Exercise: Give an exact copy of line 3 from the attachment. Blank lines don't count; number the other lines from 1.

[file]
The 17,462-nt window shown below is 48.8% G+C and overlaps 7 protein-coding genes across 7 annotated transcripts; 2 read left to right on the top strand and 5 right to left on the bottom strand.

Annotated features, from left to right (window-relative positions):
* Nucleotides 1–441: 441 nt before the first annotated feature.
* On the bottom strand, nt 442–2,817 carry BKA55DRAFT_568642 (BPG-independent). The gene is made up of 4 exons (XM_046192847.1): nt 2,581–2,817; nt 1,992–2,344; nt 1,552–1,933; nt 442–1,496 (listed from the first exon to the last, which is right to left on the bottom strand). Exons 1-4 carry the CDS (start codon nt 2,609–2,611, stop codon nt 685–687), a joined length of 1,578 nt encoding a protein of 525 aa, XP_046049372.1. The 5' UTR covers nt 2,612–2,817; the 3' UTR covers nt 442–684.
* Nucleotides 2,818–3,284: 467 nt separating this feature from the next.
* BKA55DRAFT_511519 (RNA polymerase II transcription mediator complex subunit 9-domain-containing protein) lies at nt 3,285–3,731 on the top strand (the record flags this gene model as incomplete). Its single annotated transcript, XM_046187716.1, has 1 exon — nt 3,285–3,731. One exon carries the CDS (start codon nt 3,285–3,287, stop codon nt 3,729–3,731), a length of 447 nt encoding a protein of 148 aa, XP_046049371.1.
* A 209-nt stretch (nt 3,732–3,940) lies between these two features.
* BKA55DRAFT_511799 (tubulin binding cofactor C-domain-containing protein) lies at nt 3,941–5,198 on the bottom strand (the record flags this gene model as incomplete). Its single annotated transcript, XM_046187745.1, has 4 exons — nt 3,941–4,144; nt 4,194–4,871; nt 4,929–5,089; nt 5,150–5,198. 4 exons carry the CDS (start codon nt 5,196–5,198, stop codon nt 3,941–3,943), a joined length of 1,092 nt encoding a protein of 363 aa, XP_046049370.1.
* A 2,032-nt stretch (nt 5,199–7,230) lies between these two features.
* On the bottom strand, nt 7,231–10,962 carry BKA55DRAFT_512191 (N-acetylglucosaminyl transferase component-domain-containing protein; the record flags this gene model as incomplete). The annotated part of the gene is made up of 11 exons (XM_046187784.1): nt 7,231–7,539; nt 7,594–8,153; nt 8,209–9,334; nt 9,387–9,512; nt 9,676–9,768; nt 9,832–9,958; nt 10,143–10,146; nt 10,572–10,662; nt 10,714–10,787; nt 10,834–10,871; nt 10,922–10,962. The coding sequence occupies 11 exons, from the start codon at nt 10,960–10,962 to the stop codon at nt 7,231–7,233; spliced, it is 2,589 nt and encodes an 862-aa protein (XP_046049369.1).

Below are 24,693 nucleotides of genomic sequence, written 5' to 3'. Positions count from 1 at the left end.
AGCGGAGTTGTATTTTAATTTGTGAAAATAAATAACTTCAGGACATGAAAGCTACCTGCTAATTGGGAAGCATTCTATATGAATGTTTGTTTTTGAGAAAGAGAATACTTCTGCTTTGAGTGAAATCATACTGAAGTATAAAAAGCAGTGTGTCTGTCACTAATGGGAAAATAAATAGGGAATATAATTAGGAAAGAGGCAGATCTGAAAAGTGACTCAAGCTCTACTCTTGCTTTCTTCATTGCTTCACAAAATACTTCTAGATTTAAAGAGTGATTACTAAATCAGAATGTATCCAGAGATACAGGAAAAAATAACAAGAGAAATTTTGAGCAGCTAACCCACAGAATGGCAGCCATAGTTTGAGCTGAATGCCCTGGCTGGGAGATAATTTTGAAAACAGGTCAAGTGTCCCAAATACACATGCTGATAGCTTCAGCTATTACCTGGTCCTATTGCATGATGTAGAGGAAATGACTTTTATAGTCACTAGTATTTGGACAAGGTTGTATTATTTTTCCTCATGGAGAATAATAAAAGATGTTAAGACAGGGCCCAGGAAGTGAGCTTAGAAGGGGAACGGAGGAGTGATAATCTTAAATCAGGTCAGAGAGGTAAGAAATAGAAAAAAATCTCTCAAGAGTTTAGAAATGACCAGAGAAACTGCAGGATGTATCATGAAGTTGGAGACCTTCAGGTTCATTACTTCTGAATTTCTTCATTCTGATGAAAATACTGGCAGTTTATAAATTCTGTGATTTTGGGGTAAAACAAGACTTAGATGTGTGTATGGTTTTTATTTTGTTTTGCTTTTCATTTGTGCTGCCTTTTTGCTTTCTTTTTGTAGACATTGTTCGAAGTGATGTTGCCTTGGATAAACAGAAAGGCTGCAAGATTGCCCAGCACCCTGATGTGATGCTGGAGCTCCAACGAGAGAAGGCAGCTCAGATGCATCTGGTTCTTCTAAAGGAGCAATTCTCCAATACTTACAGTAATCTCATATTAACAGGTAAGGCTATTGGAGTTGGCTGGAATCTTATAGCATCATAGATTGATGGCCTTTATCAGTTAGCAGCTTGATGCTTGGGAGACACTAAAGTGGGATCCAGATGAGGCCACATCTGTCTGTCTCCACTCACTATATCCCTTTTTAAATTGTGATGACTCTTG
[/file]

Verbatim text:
* Nucleotides 1–441: 441 nt before the first annotated feature.